Tag Archives: Christianity

Polygraphs and Monotheism: More Complex Than Expected

I am a Christian.

That’s more or less exactly how I began a blog post way back in 2013, when I attempted to combat a very prevalent and largely Christian argument against gay marriage. While it’s rarely ever stated as explicitly I also like to think that this fact isn’t something I’ve obscured or tried to keep secret.

On that note, the topic of Christianity also isn’t anything new here at Culture War Reporters. While the majority of these posts have focused on art that willingly bears that descriptor, my co-writers have also delved a little deeper into that belief system and morality. While the former may seem more at home given what we typically cover, a review of our About page readily sums up why the latter is just as appropriate as anything else.

In it we touch on culture wars as a “a conflict between societies with different ideas, philosophies, beliefs, and behaviours,” as well as how we are both individually and collectively wrestling with them. It’s the concept of two vastly differing perspectives that solidified whether or not I should do a brief write-up on my recent experience with a polygraph test. Continue reading

Advertisements

What Would Make For A Good Christian Movie?

It seems like a lifetime ago that this blog’s editor and yours truly discussed the question “Why is Christian media so bad?”

Because it is.

So bad.

Like there are dirty limericks carved into the side of gas station bathrooms with more artistic and spiritual merit, and for anyone who doubts me I’d challenge you to watch God’s Not Dead 2, which premiered on the first of this month.

As much as you might pray otherwise- no, this is not some elaborate April Fool’s trick. This wretched, pandering slog of garbage is absolutely real, the hellspawn of 2014’s disturbingly popular (and obliviously sacrilegious) God’s Not Dead.

Look, as much as I’d like to pour out seven bowls of wrath upon this nasty, ugly product of a nasty, ugly franchise, I’m not going to. There are people who’ve already done so with more eloquence than I could muster, and I legitimately think I’d have a stroke if I tried to convey my repulsive and rage to this unholy dreck. If you’ve got a shred of artistic judgment or basic morality, you can see what makes this movie bad.

So let me ask this instead:

What would a good Christian movie look like?

Here’re some of my ideas-

That Dark Battle

The God’s Not Dead franchise has a habit of using death and disease to hamfistedly make its points. Is the prideful atheist looking down her Ivy-League nose at these simple, humble Christians? Smite her with cancer! Haha! She’s not so high-and-mighty now that she’s facing a slow and painful death! Thanks, God!

Think that’s a bit cruel?

It’s OK! She converted and has been miraculously cured! Because no God-fearing person has ever died of cancer and no atheist has died of anything else!

I **** you not- that happens in the first God’s Not Dead.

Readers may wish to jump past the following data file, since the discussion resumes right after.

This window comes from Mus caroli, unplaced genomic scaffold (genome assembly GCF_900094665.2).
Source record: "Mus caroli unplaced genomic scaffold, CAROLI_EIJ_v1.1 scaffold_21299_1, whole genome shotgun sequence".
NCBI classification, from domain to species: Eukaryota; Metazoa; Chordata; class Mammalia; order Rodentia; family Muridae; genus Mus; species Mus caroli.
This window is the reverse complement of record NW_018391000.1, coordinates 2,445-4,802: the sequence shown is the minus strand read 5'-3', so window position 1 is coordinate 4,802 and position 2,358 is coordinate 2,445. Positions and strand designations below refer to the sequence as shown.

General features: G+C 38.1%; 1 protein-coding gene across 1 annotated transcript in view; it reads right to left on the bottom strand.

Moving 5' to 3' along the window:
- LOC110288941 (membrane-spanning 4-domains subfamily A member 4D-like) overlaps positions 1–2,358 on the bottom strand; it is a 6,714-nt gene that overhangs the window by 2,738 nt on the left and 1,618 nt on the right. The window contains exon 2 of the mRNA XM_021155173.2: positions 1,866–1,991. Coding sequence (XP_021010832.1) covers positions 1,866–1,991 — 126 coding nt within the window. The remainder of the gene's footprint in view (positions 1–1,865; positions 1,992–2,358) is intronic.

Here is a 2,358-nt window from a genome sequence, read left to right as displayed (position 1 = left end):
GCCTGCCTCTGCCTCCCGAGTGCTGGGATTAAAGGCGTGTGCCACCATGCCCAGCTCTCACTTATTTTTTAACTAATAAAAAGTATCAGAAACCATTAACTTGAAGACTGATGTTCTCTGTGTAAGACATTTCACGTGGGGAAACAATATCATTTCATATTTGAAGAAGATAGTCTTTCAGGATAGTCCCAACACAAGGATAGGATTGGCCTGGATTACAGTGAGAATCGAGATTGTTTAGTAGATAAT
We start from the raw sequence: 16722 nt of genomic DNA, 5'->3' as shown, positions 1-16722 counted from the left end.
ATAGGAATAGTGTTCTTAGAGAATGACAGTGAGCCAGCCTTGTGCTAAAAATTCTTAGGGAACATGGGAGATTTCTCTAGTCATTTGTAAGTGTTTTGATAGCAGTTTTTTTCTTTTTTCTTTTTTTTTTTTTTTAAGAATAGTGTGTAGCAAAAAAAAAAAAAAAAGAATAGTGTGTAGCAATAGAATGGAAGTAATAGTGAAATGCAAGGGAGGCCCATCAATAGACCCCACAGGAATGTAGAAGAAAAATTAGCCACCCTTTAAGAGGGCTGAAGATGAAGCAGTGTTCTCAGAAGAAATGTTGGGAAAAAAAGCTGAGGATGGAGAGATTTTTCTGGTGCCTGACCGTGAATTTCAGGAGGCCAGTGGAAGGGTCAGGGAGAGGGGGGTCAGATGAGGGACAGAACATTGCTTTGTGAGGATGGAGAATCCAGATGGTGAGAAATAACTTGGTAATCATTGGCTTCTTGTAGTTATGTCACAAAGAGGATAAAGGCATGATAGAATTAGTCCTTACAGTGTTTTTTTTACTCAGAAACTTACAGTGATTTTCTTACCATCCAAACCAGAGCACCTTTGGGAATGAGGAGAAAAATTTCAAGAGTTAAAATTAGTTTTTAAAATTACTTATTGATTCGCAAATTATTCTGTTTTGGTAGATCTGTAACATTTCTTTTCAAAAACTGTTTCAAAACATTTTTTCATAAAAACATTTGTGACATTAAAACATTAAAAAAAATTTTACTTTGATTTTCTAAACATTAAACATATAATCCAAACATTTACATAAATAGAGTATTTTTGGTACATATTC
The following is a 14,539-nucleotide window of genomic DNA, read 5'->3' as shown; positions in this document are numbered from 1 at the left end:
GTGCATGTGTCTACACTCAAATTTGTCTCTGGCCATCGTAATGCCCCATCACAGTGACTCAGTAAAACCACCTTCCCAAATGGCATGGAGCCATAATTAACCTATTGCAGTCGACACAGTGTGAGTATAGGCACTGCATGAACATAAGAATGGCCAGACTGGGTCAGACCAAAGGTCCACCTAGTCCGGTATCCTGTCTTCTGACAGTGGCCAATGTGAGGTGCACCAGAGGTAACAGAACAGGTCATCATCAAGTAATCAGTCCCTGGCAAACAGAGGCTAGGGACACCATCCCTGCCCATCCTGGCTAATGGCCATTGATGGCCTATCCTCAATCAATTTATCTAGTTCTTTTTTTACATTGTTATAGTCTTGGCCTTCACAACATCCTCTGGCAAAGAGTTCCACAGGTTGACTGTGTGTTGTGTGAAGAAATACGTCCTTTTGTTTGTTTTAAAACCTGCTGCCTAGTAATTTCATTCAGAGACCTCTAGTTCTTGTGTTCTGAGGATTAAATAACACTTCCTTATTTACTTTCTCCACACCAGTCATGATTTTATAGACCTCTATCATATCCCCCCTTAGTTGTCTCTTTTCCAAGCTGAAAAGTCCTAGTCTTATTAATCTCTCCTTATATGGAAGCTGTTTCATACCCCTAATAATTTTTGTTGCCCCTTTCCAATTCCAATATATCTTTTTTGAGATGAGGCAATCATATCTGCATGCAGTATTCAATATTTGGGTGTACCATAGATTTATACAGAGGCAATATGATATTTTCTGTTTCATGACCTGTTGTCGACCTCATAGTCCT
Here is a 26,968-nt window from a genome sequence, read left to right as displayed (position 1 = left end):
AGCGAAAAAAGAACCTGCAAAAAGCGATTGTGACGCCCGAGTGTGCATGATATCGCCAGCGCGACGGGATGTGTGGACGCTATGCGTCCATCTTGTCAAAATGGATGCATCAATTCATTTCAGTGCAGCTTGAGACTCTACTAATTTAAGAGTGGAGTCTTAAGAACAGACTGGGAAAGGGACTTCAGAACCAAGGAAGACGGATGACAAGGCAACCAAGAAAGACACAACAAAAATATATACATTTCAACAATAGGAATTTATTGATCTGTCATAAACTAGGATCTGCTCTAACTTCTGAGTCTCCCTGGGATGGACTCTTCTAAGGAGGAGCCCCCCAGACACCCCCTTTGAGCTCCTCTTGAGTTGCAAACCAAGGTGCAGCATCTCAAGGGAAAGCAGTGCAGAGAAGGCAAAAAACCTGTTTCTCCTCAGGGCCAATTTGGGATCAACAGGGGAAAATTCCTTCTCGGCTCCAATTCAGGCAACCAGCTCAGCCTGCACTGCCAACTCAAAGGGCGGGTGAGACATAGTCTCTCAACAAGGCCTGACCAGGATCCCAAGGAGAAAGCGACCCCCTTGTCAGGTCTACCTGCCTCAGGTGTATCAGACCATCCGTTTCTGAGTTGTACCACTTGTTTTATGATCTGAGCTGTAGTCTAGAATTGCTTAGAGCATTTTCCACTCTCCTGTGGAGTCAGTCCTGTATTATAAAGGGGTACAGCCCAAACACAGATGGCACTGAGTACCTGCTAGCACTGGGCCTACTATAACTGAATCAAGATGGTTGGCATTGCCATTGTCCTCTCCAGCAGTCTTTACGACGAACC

maxresdefault

Mr. David A.R. White- On behalf of everyone who’s ever lost a loved one to cancer, allow me to say a heartfelt “****. You.”

Continue reading

2015’s Cultural Battleground – Evan’s Account

EDITOR’S NOTE: We end this year by each taking a look back and picking our five best posts, explaining both their importance to us and to the world we currently live in.  Clicking the banner images will link you to each post, so as 2014 comes to a close join us in remembering how far we’ve come, but also how far we still have to go.

tumblrsjws

Given the vehicle through which you’re reading these words the relationship between the internet and communication is never very far from my mind. It should also go without saying for those who spend any amount of time online that Tumblr as a community has cultivated quite a reputation for itself over the past few years.

While the sentiments found within this post are certainly nothing new [the squeaky wheel gets the grease, the concept of the vocal minority, etc.] I do think that it establishes them while also backing them up with hard evidence. At the very, very least it also lays out, for those who never cared to look into it, what exactly an “SJW” is.

earlymarriage

Another deeply personal post makes it onto this list, just like last year’s. As if letting you all read my current writing didn’t make me vulnerable enough it also featured a full op-ed from my college days [some stylistic choices make me cringe even now].

“It is difficult to be alone,” reads a since discontinued t-shirt from an AWOL webcomic creator. Those words have felt more and less real as seven years of being single has passed by, and what energy they offered I poured into penning some thoughts on the idea of marriage. Admittedly tailored more to those of the young Christian demographic it’s my hope that it helps at all with fellow single men and women in this group, as well as acting as a bit of an eye-opener for those who aren’t. Continue reading

2015’s Cultural Battleground – Gordon’s Account

EDITOR’S NOTE: We end this year by each taking a look back and picking our five best posts, explaining both their importance to us and to the world we currently live in.  Clicking the banner images will link you to each post, so as 2015 comes to a close join us in remembering how far we’ve come, but also how far we still have to go.